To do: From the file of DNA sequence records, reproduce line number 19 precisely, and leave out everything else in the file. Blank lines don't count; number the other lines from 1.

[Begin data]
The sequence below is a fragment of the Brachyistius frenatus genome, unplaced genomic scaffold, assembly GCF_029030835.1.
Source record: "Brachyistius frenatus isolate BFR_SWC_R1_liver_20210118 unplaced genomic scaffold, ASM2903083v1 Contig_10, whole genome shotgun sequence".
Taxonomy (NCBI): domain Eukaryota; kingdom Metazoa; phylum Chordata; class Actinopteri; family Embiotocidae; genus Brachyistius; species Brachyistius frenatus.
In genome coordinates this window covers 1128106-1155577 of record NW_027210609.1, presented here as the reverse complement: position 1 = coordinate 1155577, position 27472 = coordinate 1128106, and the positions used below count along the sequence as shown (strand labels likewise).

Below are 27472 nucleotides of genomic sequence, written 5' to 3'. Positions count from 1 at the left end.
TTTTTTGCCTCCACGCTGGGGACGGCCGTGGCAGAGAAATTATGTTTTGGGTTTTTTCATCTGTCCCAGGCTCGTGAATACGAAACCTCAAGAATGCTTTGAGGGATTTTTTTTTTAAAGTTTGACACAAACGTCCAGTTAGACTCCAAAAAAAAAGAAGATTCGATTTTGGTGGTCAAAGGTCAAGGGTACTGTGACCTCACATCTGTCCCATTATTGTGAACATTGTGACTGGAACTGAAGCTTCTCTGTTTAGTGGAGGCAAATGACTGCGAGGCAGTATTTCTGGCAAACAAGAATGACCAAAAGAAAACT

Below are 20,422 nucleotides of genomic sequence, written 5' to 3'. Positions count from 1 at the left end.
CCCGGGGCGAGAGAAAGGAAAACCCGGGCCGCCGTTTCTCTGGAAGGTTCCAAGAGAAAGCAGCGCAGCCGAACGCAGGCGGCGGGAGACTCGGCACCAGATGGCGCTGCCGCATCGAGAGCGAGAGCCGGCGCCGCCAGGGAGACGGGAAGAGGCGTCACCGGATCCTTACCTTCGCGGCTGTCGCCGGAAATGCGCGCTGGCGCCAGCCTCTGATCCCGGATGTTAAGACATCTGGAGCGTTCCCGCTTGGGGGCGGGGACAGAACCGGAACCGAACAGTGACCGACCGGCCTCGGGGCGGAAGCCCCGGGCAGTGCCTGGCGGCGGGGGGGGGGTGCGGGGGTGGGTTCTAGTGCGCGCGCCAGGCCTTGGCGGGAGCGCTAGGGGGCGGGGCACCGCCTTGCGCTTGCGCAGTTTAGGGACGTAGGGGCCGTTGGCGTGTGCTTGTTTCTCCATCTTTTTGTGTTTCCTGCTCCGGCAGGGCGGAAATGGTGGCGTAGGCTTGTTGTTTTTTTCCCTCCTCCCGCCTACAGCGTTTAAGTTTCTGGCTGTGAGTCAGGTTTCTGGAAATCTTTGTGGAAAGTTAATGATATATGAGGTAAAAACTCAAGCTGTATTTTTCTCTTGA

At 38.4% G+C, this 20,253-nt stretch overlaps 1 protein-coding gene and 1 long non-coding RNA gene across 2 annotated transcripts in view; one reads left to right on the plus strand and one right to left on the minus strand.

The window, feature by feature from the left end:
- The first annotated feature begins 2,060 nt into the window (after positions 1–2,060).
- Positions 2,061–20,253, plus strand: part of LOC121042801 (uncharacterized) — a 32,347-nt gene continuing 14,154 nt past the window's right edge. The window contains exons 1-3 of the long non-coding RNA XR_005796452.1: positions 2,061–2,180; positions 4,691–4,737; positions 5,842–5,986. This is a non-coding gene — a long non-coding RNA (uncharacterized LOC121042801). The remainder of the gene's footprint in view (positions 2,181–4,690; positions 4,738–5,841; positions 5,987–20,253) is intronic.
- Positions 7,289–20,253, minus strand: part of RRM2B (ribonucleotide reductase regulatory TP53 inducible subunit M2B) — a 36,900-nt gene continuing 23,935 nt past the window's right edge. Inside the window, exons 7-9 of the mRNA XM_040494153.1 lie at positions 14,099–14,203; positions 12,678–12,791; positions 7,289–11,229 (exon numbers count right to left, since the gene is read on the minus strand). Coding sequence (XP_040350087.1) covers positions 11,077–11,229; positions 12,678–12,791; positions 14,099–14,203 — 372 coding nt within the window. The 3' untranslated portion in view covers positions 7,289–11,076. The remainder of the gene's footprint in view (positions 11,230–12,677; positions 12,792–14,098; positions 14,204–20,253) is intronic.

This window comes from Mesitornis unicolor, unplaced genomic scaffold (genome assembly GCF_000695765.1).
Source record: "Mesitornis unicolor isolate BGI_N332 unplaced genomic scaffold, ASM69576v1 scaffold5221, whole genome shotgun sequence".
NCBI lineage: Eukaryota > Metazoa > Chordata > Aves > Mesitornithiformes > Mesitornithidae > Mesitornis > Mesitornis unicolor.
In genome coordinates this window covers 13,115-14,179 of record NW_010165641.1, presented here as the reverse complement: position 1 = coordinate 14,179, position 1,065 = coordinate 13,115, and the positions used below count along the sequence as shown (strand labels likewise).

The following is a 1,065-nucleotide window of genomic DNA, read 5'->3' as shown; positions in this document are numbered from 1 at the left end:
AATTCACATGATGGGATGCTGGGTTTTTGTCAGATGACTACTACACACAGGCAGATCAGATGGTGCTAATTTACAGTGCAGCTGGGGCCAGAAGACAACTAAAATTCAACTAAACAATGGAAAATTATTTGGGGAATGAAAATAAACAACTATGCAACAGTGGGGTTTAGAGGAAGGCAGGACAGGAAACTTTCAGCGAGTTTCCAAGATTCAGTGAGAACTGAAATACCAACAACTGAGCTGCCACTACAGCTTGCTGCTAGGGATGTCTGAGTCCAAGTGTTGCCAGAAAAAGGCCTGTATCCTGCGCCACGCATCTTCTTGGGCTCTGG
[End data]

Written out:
AATTCACATGATGGGATGCTGGGTTTTTGTCAGATGACTACTACACACAGGCAGATCAGATGGTGCTAATTTACAGTGCAGCTGGGGCCAGAAGACAACTAAAATTCAACTAAACAATGGAAAATTATTTGGGGAATGAAAATAAACAACTATGCAACAGTGGGGTTTAGAGGAAGGCAGGACAGGAAACTTTCAGCGAGTTTCCAAGATTCAGTGAGAACTGAAATACCAACAACTGAGCTGCCACTACAGCTTGCTGCTAGGGATGTCTGAGTCCAAGTGTTGCCAGAAAAAGGCCTGTATCCTGCGCCACGCATCTTCTTGGGCTCTGG